Local salaries and fees
Munich cost of living
High rents and property prices in Munich keep the city's cost of living higher than the national average. The challenge to companies is therefore to take account of this high cost of living in the wages and salaries they pay.
There are no specific cross-industry figures about wage and salary costs in Munich. A survey of the structure of earnings produced every five years by Destatis, the Federal Statistical Office, provides a measure of guidance by revealing average gross salaries for a number of professional groups in Germany (see the table below). The last survey was published in 2015.
In 2016, purchasing power in Munich was 37% higher than the national average. At the same time, the cost of living – and the cost of housing in particular – is very high. Nor can higher salaries than in other major German cities be expected in all industries. The following information and links may be of use to help you assess earnings possibilities.
One factor contributing to high wage levels in Munich is a plentiful supply of highly qualified jobs in the local economy. Munich has the highest percentage of university graduates (31.3%) on the German labor market. Given the structure of the economy, demand is therefore strong for specialists with technical qualifications and the status of master craftsmen or business administrators. Munich also provides an international workforce with well-paid MINT jobs and opportunities for employment as engineers and economists.
In sectors such as the civil service, where national or regional pay settlements apply, employees in the lower to middle income brackets in Munich are each paid a regional “agglomeration premium” (Ballungsraumzulage) or “Munich premium” (Münchenzulage) on top of their collectively agreed salary.
Average wage levels in Germany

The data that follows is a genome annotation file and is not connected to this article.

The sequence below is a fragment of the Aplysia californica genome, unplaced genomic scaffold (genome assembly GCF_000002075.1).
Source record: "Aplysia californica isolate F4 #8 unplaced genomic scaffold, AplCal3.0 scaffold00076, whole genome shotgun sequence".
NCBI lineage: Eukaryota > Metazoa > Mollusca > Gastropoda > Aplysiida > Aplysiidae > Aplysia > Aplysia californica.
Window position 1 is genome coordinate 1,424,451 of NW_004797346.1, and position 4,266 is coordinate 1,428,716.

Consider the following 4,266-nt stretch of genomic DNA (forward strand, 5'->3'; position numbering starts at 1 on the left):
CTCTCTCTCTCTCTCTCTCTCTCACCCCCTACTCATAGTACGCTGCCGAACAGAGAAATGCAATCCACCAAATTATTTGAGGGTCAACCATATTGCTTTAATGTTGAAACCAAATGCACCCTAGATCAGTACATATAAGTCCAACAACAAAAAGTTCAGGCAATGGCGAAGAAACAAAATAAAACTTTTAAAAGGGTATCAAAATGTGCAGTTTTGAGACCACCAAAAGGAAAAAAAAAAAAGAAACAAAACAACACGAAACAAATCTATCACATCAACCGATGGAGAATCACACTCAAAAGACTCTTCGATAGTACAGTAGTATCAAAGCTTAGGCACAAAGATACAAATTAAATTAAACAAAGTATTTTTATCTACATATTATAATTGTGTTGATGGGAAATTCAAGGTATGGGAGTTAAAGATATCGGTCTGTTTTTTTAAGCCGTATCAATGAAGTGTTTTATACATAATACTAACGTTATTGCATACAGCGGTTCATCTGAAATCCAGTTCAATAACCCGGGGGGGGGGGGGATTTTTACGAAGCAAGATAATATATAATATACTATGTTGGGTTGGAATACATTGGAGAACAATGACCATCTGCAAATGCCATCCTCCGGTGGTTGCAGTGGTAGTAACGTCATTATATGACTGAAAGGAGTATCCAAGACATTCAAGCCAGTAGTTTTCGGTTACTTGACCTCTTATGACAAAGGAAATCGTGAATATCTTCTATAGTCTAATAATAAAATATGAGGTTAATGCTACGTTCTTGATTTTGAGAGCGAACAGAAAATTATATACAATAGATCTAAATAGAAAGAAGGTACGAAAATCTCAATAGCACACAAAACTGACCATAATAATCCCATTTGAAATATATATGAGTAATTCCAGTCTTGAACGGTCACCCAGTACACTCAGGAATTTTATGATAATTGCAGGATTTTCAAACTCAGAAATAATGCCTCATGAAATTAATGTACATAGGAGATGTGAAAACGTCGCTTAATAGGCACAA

The chart below shows average gross wage levels in Germany per hour (as of 2014) for selected professional groups. Depending on sectors and collective agreements, employees may receive additional bonuses on a yearly basis.
Please note that, depending on your salary, taxes may account for more than 50% of your gross salary. Accordingly, it is important never to confuse gross and net figures!
Profession // average gross wage/hour
Pilot € 61,02
Doctor € 41.21
Administrative officer € 19.70
Teacher, Social worker € 16.50
Office worker € 15.10
Warehouse / Mail / Transport worker € 12.24
Salesperson € 12.18
Bus driver, Truck driver € 11.45
Cleaning worker € 9.98
Waiter, Restaurant staff € 9.16
Hairdresser, Beautician € 9.05
Contributions to social insurance in Germany
Monthly contributions by employers and employees fund the German social insurance system.
The employer's total share of an employee's social insurance contributions comes to roughly 21% of the latter's gross wage. This figure breaks down into the following components (2015):
Components of social insurance // Percentage paid by the employer/employee
(% of gross compensation)1
18.7% pension insurance // 9.35% employer, 9.35% employee
14.6% health insurance // 7.3% employer, 7.3% employee 2
3.0% unemployment insurance // 1.5% employer, 1.5% employer
2.55% nursing care insurance // 1.275% employer, 1.275% employee 3
1.19% accident insurance // 1.19% employer 4
1 Plus minor allocations
2 Plus additional contribution
3 Childless employees aged above 23 years contribute an extra 0.25% to nursing care insurance
4 Average accident insurance contribution 2015 according to the German Social Accident Insurance (DGUV)
Source: Germany Trade and Invest
Last updated 11/2017
For further research
Destatis - the German Federal Statistical Office
For further research
Statista - the world's largest statistics portal
Statista are based in New York. They aggregate data from over 18,000 sources for professional research:
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Comparative salary data by city or professional group
(in German only)